Princeton economist Angus Deaton estimates that it will take 500 years for Indian women to reach the height of English women.
In The Great Escape, Dr. Deaton explains that a population could be short because of nutrition or disease. When babies consume inadequate calories or diets with too little fat, their development suffers. And even if they survived substandard sanitation or pests or no vaccines, still, disease would have stunted their growth.
Looking back at Europe, we can see that short populations have grown but it takes awhile. Mid-19th century European men (there is little data for women because military records are the source) averaged 5′ 5 1/2″. Slightly more than a century later, their counterparts were 5′ 10 1/2″. For the Netherlands, a fast growing country, the increase averaged slightly more than a 1/2 inch a decade. Dr. Deaton says the increase was from less disease and the improved nutrition that higher income creates.
Dr. Deaton predicts that contemporary short populations will catch up with those who are taller in richer nations. However, even if nutrition is much better and childhood diseases have been eradicated, it takes many years for populations to achieve their biological potential because “tiny mothers cannot have large children.”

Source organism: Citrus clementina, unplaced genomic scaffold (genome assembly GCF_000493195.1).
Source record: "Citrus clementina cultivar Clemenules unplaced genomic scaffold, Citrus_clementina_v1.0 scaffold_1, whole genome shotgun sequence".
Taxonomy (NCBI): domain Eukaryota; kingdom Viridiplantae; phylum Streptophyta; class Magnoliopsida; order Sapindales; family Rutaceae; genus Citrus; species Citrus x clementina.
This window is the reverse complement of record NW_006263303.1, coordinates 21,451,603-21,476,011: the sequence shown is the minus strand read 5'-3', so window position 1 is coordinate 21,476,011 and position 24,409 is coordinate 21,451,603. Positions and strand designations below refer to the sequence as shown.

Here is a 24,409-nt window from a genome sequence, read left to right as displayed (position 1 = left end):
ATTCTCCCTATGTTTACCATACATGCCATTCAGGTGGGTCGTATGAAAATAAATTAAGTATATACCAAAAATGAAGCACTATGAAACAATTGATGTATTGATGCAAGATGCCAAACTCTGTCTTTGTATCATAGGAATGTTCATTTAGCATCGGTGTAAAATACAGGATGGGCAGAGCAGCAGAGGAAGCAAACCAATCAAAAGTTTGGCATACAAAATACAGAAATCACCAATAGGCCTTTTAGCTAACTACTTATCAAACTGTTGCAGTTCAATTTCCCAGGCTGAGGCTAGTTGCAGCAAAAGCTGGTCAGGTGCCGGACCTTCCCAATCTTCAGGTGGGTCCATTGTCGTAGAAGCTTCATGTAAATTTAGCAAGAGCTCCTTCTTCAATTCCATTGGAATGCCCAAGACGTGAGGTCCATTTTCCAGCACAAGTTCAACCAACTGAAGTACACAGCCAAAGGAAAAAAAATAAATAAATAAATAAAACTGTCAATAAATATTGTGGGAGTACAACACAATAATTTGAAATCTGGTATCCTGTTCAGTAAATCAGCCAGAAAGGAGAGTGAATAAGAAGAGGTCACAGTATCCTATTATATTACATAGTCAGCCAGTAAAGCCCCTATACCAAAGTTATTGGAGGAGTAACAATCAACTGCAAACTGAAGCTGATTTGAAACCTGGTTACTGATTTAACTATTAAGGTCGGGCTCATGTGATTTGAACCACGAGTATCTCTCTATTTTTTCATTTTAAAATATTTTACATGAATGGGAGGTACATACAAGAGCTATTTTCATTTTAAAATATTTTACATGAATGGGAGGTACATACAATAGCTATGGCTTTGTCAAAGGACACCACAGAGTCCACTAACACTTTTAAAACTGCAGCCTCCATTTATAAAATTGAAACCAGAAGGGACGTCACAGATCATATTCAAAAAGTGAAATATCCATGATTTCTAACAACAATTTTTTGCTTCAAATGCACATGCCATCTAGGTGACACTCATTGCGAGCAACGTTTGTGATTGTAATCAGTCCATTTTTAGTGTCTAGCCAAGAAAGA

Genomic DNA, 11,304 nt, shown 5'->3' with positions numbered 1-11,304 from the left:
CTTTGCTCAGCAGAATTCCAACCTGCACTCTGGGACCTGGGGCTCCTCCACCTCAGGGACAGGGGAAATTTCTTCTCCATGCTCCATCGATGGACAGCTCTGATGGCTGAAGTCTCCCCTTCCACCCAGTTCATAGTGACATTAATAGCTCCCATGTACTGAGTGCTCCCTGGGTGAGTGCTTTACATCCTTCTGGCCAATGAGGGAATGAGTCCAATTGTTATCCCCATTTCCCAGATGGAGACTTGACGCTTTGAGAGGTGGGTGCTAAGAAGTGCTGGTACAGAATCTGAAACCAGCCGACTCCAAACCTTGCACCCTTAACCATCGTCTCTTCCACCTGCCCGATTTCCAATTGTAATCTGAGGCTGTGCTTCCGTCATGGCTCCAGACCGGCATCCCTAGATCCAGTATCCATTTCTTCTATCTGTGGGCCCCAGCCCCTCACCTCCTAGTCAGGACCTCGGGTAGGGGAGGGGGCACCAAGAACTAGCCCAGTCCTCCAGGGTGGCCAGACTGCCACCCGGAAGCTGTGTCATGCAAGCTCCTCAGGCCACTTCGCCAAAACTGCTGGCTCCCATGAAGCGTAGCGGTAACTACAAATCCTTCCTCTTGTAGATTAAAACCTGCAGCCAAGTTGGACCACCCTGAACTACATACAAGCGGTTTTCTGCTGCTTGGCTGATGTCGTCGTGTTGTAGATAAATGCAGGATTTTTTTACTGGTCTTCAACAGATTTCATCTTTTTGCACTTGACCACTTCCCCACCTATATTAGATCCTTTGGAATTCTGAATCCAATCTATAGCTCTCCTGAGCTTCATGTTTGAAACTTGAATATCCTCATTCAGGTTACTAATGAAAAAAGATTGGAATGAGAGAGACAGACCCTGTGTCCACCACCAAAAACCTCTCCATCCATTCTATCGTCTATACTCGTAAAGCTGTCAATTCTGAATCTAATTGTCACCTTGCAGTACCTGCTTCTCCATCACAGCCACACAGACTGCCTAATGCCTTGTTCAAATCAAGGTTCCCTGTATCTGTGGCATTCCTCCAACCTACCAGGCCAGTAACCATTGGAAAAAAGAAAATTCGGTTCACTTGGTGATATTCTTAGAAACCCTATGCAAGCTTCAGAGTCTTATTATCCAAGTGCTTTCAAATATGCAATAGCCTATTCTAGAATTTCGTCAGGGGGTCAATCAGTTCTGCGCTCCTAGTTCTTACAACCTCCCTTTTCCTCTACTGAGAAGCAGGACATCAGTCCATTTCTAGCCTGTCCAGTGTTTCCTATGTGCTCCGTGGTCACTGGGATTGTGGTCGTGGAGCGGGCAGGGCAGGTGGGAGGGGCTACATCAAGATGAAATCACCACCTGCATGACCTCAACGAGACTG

Then, just when you expect all taller people to live in richer countries and the short populations to be poorer Dr. Deaton says, “It is not quite that simple.” Researchers are not sure why certain African populations are taller than South Asians and many Latin Americans.
Angus Deaton’s graphic ideally conveys height data about populations:
Our bottom line is human capital. Discussed from a GDP perspective by David Landes in The Wealth and Poverty of Nations, good health can fuel economic growth.
Sources and Resources: My facts and ideas are from Angus Deaton’s The Great Escape: Health Wealth and the Origins of Inequality and his Econtalk interview. For more about height in developed countries, econlife looked at the connection between taller people and success.